Researchers in North America and Europe should soon be able to collaborate more closely, after the world's first intercontinental 100Gbps transatlantic link for research and education was demonstrated at the Terena Networking Conference in the Netherlands.
Six research and education networks are taking part in a pilot project over the next 12 months to put the 100Gbps link through its paces. This will involve engineering and testing new applications, resources, monitoring techniques and advanced technologies such as software-defined networking.
As many as four open exchange points will be used, including MAN LAN in New York City and NetherLight in Amsterdam. The 100Gbps link, known as the Advanced North Atlantic 100G Pilot project (ANA-100G), will help to determine the operational requirements needed to meet the growing demands of specialised research organisations.
The research and education networks participating in the project are Internet2, NORDUnet, ESnet, SURFnet, CANARIE, and GÉANT. Networking companies Ciena and Juniper are also providing equipment for the pilot, including the recently released sub-sea version of the 100Gbps WaveLogic 3 transponder.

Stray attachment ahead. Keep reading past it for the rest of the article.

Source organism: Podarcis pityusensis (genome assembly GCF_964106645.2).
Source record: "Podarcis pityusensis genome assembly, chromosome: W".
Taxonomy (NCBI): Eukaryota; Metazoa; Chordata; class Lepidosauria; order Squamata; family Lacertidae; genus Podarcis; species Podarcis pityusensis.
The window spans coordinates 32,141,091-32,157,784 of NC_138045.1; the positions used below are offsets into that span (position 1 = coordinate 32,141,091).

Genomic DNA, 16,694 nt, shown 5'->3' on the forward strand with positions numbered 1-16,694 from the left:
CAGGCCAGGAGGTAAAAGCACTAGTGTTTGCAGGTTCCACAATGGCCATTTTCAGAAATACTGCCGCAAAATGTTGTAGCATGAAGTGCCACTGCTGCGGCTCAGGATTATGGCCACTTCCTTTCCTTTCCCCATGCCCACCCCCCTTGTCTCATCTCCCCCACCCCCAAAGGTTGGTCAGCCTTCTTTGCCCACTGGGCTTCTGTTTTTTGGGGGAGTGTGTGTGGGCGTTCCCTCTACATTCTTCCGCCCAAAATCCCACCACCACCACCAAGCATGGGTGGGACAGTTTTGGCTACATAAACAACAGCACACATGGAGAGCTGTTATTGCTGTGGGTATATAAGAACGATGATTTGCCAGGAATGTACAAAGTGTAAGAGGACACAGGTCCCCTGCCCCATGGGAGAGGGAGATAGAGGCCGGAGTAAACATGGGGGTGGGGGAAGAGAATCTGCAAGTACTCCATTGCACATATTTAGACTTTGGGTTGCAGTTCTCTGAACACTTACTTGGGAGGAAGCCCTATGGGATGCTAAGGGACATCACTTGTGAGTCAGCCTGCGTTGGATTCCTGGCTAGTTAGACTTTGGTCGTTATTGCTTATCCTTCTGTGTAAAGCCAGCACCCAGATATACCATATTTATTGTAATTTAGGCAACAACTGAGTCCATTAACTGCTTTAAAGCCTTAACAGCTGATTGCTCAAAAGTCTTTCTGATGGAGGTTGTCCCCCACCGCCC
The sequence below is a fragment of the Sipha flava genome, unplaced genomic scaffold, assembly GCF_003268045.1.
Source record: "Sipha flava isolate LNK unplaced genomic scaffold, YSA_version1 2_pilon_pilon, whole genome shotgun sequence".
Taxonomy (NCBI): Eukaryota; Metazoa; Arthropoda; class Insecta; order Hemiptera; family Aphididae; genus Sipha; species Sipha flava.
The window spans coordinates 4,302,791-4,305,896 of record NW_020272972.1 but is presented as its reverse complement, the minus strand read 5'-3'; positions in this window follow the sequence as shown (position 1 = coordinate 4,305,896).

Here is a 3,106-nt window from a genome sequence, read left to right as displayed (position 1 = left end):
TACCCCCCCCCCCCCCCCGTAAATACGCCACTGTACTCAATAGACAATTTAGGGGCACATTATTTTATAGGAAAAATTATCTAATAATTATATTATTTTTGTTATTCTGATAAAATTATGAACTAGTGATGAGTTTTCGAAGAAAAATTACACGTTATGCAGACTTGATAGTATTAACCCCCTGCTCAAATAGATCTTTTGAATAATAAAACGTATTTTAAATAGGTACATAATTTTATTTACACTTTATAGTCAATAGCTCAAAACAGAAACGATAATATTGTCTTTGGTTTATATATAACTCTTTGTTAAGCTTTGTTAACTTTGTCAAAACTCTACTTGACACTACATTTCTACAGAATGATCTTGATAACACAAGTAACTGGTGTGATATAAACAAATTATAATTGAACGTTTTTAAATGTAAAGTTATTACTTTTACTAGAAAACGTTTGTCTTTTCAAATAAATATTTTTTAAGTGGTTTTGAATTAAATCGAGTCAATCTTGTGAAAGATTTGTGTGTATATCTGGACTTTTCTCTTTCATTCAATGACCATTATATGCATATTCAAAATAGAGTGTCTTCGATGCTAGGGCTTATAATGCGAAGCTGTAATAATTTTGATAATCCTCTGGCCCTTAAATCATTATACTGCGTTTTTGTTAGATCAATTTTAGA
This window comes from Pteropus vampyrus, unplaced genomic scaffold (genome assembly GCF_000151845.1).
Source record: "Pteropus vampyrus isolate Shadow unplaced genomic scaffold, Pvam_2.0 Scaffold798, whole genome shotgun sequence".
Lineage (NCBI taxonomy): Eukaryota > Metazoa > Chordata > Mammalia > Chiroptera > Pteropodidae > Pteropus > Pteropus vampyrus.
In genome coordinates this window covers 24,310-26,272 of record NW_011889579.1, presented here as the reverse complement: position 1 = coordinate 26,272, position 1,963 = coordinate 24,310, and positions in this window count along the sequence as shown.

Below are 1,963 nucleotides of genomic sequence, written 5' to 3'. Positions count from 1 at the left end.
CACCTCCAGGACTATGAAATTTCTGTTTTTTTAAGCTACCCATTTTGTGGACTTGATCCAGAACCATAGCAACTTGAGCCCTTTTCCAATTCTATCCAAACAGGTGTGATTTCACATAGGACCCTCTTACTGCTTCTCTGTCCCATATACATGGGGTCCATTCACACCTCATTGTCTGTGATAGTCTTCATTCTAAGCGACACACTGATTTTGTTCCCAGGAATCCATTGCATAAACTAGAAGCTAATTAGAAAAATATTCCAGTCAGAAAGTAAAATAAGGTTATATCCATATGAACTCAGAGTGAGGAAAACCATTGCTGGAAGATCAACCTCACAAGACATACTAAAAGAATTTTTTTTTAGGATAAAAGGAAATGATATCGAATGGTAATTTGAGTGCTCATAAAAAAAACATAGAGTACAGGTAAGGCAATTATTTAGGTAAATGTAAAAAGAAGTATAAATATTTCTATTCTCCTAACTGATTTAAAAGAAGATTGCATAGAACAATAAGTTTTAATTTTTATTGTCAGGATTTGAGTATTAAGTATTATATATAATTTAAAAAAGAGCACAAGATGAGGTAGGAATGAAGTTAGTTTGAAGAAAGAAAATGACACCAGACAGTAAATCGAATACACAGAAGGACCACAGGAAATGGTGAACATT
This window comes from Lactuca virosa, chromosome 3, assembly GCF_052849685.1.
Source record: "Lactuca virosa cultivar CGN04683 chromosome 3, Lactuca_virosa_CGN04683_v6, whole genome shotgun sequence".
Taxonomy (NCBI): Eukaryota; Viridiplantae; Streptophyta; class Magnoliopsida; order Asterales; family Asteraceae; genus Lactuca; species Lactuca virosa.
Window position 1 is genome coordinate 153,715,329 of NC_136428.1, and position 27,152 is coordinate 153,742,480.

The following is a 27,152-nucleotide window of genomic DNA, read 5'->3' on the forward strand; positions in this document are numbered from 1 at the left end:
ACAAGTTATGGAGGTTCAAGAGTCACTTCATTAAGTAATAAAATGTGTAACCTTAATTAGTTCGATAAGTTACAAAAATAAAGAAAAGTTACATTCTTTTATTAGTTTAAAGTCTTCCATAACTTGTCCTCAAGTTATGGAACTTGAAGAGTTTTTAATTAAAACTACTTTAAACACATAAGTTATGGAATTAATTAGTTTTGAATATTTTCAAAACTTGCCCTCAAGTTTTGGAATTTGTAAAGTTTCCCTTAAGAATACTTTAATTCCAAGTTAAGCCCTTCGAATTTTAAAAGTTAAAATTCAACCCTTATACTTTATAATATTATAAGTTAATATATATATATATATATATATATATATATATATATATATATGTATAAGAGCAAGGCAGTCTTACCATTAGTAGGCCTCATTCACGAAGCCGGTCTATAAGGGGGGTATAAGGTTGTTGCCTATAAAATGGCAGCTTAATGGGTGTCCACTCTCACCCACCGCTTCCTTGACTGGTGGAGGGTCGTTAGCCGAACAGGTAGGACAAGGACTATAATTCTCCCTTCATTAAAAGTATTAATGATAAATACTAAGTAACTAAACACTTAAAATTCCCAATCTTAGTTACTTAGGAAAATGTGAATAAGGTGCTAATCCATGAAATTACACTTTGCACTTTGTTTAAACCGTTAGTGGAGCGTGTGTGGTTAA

“The ANA-100G collaboration shows what we can do together in a public-private partnership, which would have been impossible for any single organisation to accomplish, especially taking into consideration the short time frame in which we got this first intercontinental 100Gbps up and running,” said Rene Buch, chief executive officer of NORDUnet.
“This project ushers in a new era in research and education networking. We don’t know exactly what the future will hold, but we do know that this transatlantic foundation opens doors to extraordinary opportunities in innovation and research that are unconstrained by bandwidth,” added Jim Roche, president and chief executive officer of CANARIE.
A number of the potential advanced applications for science, research and education were demonstrated at the Terena conference, including big data transfers between Maastricht in the Netherlands and Chicago, Illinois, taking a few minutes rather than many hours over the public Internet.
The demonstrations also included the use of multipath routing of network information, OpenFlow software-defined networking technology and other advanced technology applications.
It is expected that ANA-100G will eventually be used to advance high-end projects such as the experiments at the Large Hadron Collider in Switzerland, the ITER fusion reactor in France and similar international programs, enabling researchers from around the globe to collaborate on large-scale experiments at the tera-scale level.